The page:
College Checklist for Parents

If you are preparing to send a child off to college for the first time this month, you are likely feeling a bit overwhelmed and under-funded.  Speaking as a parent who is currently sending child number 5 to college, I understand your angst.  However, as a Financial Advisor, there are a few items that you cannot afford to neglect as you get ready for this momentous day.

Essential protections for the parent

Believe it or not, at 18 years of age, your children are considered adults and are therefore protected by the privacy laws.  This means that you no longer have full access to their information.

  • For Medical Emergencies – You should prepare Health Care Power of Attorney (HCPOA) and HIPAA waiver documents for your 18+ year olds as these legal documents determine who is entitled to have access to medical records and act on their behalf in the event of a medical emergency.  Imagine you live in North Carolina and your college student who attends school in New York is taken to the emergency room. Because your student is over 18, the privacy laws prohibit the hospital from sharing your student’s medical information or allowing you to speak to their doctor in charge until you are able to appear in person or they get legal authorization. While you are figuring out a way to quickly get to their bedside, you can scan/fax the HCPOA/HIPAA legal document and gain instant access to the critical information you need in an emergency situation.  These documents can be easily prepared by your estate attorney and require notarized signatures.  Once you have these prepared, send a copy to school with your student and keep a copy with you at work and at home in the event of an emergency.
  • For University information access – As a parent, you won’t have access to your student’s college records without their permission. Your student can set you up with parental permission for certain access, typically by signing an online waiver that will grant you permissions. As a parent, I have had access to the billing, scheduling and critical information for my students, but chose not to have access to their grades. At a minimum, you will need them to grant you access to their billing information so that you can access the online payment records.  You should also sign yourself up for whatever parent newsletter and email systems the university has, as this gives you details of upcoming events, scheduling and deadlines to help keep you in the loop.

Set expectations about spending

Although you probably will serve as the primary point of payment for most things related to college, your student will need a way to pay for some items while they are away.  This is your opportunity to set expectations about what you are willing to pay for versus what they will be responsible to fund.

  • University “bucks” card – Each university typically has their own form of a “bucks” card which can be pre-filled with money for things like laundry, food, and sports tickets. You have probably selected a meal plan to take care of the essentials, but realize that students face many opportunities each day to spend money.  Talk through their budget for the semester and under what circumstances you would add more dollars to their card.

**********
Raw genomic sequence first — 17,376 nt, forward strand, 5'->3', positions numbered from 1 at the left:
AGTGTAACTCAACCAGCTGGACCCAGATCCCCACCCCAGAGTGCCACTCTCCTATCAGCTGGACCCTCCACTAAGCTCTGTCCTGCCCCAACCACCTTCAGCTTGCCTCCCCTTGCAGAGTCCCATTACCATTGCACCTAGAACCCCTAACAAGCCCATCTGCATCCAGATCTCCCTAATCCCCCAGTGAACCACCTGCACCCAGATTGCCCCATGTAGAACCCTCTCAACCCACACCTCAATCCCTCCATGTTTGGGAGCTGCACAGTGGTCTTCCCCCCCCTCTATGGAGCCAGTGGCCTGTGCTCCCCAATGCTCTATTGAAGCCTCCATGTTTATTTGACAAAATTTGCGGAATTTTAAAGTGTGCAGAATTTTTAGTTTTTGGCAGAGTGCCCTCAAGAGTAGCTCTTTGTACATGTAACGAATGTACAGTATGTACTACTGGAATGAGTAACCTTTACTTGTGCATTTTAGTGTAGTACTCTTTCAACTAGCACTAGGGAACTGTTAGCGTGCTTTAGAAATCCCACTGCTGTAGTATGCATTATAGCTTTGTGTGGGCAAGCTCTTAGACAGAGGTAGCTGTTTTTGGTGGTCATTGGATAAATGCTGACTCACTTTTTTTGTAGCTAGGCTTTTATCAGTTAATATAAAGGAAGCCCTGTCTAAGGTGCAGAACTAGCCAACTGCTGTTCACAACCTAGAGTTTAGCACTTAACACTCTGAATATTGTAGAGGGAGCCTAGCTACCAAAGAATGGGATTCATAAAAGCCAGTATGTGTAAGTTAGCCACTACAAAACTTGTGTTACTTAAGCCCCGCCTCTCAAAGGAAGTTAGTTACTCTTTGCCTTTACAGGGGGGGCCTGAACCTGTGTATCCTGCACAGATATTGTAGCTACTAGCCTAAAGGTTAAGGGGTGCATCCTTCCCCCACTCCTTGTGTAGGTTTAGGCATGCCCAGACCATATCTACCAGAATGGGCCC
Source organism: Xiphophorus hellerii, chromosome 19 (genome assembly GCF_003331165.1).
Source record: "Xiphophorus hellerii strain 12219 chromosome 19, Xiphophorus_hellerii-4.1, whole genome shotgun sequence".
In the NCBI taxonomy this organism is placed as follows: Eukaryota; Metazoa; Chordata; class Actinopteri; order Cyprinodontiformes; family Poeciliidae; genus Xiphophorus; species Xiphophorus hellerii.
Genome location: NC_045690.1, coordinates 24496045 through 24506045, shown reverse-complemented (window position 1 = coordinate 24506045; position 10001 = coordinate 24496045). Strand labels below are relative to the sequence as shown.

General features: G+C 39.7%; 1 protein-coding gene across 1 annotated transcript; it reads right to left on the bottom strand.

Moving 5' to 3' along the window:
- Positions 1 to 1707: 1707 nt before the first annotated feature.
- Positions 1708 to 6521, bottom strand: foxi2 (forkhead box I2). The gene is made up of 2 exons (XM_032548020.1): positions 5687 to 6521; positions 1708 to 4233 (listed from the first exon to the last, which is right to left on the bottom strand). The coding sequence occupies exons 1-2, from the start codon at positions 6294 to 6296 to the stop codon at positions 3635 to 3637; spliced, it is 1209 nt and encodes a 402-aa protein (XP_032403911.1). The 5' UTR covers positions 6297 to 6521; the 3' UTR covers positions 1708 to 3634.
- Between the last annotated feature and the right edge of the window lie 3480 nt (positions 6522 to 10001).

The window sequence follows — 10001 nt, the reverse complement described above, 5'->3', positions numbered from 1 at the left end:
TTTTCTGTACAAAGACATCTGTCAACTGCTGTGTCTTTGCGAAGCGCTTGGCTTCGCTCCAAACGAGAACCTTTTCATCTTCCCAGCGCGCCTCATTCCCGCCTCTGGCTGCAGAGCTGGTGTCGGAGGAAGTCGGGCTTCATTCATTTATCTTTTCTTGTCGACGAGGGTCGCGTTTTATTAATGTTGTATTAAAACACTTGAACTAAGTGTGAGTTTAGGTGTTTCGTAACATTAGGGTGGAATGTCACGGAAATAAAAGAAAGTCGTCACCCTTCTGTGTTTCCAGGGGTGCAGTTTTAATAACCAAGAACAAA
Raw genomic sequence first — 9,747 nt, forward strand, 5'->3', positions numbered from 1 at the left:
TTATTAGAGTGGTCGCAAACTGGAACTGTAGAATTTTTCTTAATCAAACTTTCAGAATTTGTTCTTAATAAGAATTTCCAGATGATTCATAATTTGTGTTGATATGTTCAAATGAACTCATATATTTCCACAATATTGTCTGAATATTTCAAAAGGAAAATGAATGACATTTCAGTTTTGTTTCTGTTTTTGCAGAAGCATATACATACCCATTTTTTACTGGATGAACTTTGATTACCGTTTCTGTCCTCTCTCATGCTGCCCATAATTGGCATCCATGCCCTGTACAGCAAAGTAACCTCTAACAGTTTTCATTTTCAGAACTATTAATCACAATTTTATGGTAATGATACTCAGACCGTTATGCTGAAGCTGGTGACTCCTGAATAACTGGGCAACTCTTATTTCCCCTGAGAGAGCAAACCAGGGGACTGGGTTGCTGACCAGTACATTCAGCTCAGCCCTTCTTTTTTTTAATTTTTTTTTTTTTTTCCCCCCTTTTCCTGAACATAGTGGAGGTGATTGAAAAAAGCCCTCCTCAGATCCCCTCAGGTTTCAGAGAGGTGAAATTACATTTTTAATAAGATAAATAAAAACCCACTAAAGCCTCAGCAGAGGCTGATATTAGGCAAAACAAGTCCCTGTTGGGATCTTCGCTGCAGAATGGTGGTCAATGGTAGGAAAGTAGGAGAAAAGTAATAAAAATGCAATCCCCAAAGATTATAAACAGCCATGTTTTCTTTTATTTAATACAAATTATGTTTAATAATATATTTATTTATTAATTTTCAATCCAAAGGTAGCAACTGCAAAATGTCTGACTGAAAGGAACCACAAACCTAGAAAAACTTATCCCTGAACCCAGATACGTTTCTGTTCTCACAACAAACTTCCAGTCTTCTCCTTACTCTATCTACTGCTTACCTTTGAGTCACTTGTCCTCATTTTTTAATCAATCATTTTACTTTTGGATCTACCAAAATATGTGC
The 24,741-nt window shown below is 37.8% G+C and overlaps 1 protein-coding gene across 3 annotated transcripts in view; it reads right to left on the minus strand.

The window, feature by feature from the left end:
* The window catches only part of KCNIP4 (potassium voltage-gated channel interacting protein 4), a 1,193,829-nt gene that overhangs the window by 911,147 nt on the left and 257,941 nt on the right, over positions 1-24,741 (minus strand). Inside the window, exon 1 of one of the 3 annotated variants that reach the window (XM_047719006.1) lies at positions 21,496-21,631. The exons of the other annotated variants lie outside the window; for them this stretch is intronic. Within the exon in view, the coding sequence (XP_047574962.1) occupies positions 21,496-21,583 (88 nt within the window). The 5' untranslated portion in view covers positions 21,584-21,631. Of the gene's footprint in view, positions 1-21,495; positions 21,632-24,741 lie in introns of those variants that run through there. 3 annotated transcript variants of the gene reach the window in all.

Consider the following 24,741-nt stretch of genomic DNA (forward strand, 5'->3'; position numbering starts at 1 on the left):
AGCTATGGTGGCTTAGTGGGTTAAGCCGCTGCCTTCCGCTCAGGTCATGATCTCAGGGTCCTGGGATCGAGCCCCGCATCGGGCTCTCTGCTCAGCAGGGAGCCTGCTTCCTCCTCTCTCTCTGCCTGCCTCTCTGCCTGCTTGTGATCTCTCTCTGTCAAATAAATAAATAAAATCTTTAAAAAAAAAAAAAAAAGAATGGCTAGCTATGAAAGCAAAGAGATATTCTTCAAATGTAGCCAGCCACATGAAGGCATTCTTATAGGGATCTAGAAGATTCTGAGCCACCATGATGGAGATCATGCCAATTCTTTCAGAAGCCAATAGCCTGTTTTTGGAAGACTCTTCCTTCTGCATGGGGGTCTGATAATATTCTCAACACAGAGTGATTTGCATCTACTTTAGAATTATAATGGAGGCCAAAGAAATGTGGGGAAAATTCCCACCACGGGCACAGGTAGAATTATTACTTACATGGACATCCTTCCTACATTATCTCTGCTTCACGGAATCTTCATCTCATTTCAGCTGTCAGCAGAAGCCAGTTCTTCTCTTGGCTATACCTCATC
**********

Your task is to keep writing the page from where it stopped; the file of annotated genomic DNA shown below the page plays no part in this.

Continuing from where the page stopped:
• Debit Card – Your student will typically have a debit card linked to their personal bank account.  My advice is to NOT set up overdraft protection that automatically drafts from their savings account.  Teach them how to keep track of their accounts online and to monitor their funds closely, but if they choose to overspend, let them pay the $35 overdraft fee. It’s a painful but tolerable lesson that will teach them to watch their spending more closely.
  • Credit Card – If they are attending college where flights home are part of the picture, there may also be a need for a credit card.  However, you should be aware that applicants under the age of 21 are now required to have an adult co-signer.  Although on first blush this seems to complicate the matter, it has eliminated many of the on-campus credit solicitations directed to your student.  This is a good time to initiate a student account as it will give you the opportunity to teach them the mechanics of bill paying, late fees, and a general understanding of good credit practices. My advice is to get a card with a limit of $500- $1,000 and to have a clear discussion about expectations for use and who will pay the bills.
  • Extracurricular Activities – Lastly, you need to communicate your willingness to pay the cost of activities your student may want to be involved in.  These costs may include fraternity/sorority dues, club sports fees, spring break trips, etc. If you haven’t been through this experience with other students, you may be surprised at how much an 18-year-old can spend in a very short amount of time. Some parents choose to draw the line at these costs and they let their students know that if they want to participate, they will need to fund it themselves.

 

You are making a huge financial commitment to send your children to college. Help them understand their responsibilities in this process and what their primary focus should be. I feel that a student who is financially invested in his or her education will put significantly more effort toward succeeding. Your goal in helping to pay for your student’s education is that they become educated, not just by the university they attend, but by you.  Teach them critical financial lessons early in this newly independent stage and it will carry them toward a future where they can be financially independent and responsible adults. These are lessons that will last them a lifetime.